|Sealed Lead Acid
-This chemistry is the most economical for large applications. Sealed lead acid batteries are easy to maintain and work well when more broad operating temperatures are required. However, these batteries must be stored in a charged state and cycle life can be diminished by a deep discharge. The most important factor when considering a sealed lead acid battery is weight and size. Lead Acid batteries are best in stationary or wheeled applications.
Nickel Cadmium (NiCd)
-One of the most common chemistries for many years, Nickel Cadmium offers a relatively inexpensive rechargeable choice for battery packs. They are typically used where long run times and temperature variances have posed a challenge. However, this battery does have some disadvantages, the best known of which is the “memory effect”, the formation of large crystals on the cell plates. In addition, the NiCd is not the ideal chemistry for an application where the battery is to remain on the charging system for extended periods of time and then used only occasionally. In addition, this chemistry is environmentally unfriendly and recycling procedures need to be followed to ensure the used batteries are disposed of properly.
Nickel Metal Hydride (NiMh)
-In terms of economics, the Nickel Metal Hydride is probably a close third. Modern NiMh batteries offer up to 80% higher capacities than their NiCd counterparts, have less tendency toward the “memory effect” and are more environmentally friendly. Of course, these are not without a trade-off. The NiMh battery offers lower cycle life and requires more sophisticated charging circuits.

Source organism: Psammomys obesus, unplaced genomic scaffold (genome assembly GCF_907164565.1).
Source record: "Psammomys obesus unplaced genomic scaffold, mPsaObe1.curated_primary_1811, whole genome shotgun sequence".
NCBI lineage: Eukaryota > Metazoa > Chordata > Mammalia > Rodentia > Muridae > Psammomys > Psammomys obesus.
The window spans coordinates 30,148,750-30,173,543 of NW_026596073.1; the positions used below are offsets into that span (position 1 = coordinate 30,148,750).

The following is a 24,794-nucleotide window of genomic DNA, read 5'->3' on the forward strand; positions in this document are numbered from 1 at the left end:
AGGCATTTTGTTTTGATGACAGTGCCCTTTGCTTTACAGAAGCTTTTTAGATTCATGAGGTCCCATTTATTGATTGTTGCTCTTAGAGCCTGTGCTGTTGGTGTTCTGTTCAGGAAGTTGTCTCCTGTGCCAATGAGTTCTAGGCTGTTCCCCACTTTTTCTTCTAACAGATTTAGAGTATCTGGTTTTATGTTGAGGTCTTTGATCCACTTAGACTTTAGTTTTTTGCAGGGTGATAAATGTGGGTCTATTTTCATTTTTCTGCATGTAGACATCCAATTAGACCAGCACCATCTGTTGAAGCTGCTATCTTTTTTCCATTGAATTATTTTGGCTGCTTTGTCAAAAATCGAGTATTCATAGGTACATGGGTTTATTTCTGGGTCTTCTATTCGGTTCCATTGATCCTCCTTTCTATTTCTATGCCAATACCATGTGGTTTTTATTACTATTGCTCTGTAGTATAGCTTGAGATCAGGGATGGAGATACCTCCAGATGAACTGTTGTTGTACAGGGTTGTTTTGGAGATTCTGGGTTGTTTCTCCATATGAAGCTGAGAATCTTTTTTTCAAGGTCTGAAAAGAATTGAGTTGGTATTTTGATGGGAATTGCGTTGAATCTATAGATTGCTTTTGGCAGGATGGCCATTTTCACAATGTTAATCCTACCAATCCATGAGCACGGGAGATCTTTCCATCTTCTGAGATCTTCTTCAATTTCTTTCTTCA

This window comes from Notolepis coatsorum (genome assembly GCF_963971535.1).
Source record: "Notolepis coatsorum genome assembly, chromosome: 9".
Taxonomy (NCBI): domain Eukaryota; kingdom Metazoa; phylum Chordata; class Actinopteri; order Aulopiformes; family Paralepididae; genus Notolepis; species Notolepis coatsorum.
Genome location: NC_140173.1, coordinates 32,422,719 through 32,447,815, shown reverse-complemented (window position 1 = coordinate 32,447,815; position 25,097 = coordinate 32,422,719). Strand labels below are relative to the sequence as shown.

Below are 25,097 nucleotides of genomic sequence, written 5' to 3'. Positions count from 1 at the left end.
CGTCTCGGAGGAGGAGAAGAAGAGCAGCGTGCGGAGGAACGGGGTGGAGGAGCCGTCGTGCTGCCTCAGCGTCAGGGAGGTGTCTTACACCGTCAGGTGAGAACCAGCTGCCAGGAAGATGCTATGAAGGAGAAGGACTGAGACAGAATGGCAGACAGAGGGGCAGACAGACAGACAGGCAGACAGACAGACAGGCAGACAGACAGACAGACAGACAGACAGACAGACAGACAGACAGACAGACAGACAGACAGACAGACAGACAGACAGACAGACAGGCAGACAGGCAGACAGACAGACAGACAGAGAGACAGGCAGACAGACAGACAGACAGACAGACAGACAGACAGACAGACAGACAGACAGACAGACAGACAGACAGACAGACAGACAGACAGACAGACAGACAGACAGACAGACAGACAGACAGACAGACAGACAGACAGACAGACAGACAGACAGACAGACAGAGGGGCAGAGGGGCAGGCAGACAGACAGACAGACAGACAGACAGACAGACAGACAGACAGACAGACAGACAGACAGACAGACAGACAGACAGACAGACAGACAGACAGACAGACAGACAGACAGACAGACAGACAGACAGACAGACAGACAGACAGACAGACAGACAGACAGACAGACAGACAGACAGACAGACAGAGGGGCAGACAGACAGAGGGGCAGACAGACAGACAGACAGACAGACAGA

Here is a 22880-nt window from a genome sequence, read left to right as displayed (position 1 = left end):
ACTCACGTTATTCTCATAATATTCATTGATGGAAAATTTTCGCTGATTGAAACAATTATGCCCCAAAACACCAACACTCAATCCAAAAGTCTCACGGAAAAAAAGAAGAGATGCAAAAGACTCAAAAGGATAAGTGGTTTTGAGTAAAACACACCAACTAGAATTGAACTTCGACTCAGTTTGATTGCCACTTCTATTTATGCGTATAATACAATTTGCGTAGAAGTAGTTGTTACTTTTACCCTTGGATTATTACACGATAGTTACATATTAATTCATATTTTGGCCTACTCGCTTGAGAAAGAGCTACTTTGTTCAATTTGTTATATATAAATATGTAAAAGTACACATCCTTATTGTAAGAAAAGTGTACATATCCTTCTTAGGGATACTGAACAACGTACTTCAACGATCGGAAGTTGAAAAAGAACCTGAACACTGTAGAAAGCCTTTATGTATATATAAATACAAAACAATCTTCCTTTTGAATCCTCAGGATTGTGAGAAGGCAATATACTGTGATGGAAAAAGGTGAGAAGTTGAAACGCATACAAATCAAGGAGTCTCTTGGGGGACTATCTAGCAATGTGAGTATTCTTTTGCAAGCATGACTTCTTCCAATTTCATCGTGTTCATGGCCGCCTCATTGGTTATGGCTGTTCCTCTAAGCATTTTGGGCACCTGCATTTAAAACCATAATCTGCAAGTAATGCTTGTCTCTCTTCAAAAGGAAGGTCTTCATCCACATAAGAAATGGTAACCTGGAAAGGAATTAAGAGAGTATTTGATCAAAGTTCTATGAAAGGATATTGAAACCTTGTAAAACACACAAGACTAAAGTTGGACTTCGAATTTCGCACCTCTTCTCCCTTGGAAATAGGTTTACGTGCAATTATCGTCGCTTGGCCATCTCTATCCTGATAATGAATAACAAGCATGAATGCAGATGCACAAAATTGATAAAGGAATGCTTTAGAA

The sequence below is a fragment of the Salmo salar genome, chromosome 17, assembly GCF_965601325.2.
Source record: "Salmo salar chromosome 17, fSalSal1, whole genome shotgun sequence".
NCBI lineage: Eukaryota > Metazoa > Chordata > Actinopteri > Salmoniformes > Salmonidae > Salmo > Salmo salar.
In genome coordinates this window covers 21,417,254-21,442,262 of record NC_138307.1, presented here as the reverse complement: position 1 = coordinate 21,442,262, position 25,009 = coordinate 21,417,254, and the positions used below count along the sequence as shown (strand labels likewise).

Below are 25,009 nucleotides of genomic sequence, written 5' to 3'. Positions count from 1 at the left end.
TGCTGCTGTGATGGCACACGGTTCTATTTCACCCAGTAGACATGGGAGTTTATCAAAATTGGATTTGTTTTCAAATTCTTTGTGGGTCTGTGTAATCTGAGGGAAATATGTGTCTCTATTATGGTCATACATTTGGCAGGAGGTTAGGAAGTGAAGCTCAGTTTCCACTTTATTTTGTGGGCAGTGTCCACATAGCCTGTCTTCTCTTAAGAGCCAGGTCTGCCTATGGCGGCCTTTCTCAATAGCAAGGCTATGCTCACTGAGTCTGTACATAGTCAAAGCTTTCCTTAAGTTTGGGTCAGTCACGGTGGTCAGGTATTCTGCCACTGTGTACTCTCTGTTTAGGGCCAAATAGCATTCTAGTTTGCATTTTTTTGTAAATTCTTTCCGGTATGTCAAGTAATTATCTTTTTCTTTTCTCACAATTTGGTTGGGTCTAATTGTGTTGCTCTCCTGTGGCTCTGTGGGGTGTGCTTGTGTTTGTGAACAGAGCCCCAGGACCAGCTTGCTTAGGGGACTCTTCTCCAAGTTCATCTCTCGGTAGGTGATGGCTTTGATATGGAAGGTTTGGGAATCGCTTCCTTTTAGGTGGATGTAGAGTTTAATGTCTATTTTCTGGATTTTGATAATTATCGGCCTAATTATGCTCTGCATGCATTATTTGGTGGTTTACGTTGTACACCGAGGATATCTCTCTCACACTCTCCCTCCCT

Lithium Ion (Li-Ion)
-The fastest growing battery chemistry, Li-ion offers high-energy density in a lightweight package. This chemistry is more expensive than the traditional Nickel based batteries and requires additional safety circuits to ensure voltage, current and temperature remain at a safe level. Along with being lightweight and smaller in dimension, Li-ion cells do not require the maintenance of Nickel based batteries and rarely develop the “memory effect”. Because of safety concerns, Li-ion batteries may be subject to shipping restrictions.
Lithium Polymer (Li-Polymer)
-Like Lithium-Ion, this chemistry has been growing in popularity. Lithium Polymer offers more flexibility in cell size and shape than Lithium Ion. It requires additional safety circuits and may be subject to shipping restrictions similar to the Lithium Ion. Again, the cost is higher than the traditional Nickel based batteries. This is the ideal chemistry when space and weight are a concern.